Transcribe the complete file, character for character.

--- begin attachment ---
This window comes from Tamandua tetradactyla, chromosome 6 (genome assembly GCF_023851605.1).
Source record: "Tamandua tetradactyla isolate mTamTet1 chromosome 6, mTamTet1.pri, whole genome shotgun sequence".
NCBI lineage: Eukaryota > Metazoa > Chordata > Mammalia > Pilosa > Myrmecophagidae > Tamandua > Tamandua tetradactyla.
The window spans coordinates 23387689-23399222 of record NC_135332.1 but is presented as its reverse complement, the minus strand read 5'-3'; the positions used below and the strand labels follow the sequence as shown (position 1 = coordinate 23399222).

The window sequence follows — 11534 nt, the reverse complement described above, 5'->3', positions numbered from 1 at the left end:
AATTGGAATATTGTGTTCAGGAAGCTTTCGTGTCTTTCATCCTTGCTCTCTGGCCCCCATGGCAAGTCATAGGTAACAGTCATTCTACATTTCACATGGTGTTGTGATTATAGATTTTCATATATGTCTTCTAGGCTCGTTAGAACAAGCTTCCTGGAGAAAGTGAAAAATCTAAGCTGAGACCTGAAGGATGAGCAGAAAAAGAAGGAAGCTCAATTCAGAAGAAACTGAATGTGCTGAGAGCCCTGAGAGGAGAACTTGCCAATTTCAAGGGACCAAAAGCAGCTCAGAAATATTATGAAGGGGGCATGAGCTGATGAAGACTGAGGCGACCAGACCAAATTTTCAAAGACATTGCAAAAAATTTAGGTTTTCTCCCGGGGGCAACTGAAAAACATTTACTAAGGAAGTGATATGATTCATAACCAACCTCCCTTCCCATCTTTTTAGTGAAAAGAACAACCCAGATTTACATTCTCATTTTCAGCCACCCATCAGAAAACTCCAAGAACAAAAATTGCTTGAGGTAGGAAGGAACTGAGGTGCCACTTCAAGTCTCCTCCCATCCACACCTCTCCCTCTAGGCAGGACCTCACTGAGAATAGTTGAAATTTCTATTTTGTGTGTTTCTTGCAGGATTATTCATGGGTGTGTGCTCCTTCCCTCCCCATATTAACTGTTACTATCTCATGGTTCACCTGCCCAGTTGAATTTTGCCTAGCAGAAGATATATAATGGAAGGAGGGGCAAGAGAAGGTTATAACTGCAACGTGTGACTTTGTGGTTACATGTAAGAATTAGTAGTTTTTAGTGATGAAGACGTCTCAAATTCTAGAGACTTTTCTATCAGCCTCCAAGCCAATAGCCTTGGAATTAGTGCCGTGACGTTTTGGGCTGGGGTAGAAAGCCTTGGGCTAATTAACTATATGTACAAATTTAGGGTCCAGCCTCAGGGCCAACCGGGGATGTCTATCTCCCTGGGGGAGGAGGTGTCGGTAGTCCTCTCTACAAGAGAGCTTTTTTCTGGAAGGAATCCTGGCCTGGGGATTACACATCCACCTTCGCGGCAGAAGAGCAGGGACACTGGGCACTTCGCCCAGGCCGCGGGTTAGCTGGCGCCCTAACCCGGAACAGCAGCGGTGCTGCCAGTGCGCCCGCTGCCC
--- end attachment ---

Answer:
This window comes from Tamandua tetradactyla, chromosome 6 (genome assembly GCF_023851605.1).
Source record: "Tamandua tetradactyla isolate mTamTet1 chromosome 6, mTamTet1.pri, whole genome shotgun sequence".
NCBI lineage: Eukaryota > Metazoa > Chordata > Mammalia > Pilosa > Myrmecophagidae > Tamandua > Tamandua tetradactyla.
The window spans coordinates 23387689-23399222 of record NC_135332.1 but is presented as its reverse complement, the minus strand read 5'-3'; the positions used below and the strand labels follow the sequence as shown (position 1 = coordinate 23399222).

The window sequence follows — 11534 nt, the reverse complement described above, 5'->3', positions numbered from 1 at the left end:
AATTGGAATATTGTGTTCAGGAAGCTTTCGTGTCTTTCATCCTTGCTCTCTGGCCCCCATGGCAAGTCATAGGTAACAGTCATTCTACATTTCACATGGTGTTGTGATTATAGATTTTCATATATGTCTTCTAGGCTCGTTAGAACAAGCTTCCTGGAGAAAGTGAAAAATCTAAGCTGAGACCTGAAGGATGAGCAGAAAAAGAAGGAAGCTCAATTCAGAAGAAACTGAATGTGCTGAGAGCCCTGAGAGGAGAACTTGCCAATTTCAAGGGACCAAAAGCAGCTCAGAAATATTATGAAGGGGGCATGAGCTGATGAAGACTGAGGCGACCAGACCAAATTTTCAAAGACATTGCAAAAAATTTAGGTTTTCTCCCGGGGGCAACTGAAAAACATTTACTAAGGAAGTGATATGATTCATAACCAACCTCCCTTCCCATCTTTTTAGTGAAAAGAACAACCCAGATTTACATTCTCATTTTCAGCCACCCATCAGAAAACTCCAAGAACAAAAATTGCTTGAGGTAGGAAGGAACTGAGGTGCCACTTCAAGTCTCCTCCCATCCACACCTCTCCCTCTAGGCAGGACCTCACTGAGAATAGTTGAAATTTCTATTTTGTGTGTTTCTTGCAGGATTATTCATGGGTGTGTGCTCCTTCCCTCCCCATATTAACTGTTACTATCTCATGGTTCACCTGCCCAGTTGAATTTTGCCTAGCAGAAGATATATAATGGAAGGAGGGGCAAGAGAAGGTTATAACTGCAACGTGTGACTTTGTGGTTACATGTAAGAATTAGTAGTTTTTAGTGATGAAGACGTCTCAAATTCTAGAGACTTTTCTATCAGCCTCCAAGCCAATAGCCTTGGAATTAGTGCCGTGACGTTTTGGGCTGGGGTAGAAAGCCTTGGGCTAATTAACTATATGTACAAATTTAGGGTCCAGCCTCAGGGCCAACCGGGGATGTCTATCTCCCTGGGGGAGGAGGTGTCGGTAGTCCTCTCTACAAGAGAGCTTTTTTCTGGAAGGAATCCTGGCCTGGGGATTACACATCCACCTTCGCGGCAGAAGAGCAGGGACACTGGGCACTTCGCCCAGGCCGCGGGTTAGCTGGCGCCCTAACCCGGAACAGCAGCGGTGCTGCCAGTGCGCCCGCTGCCC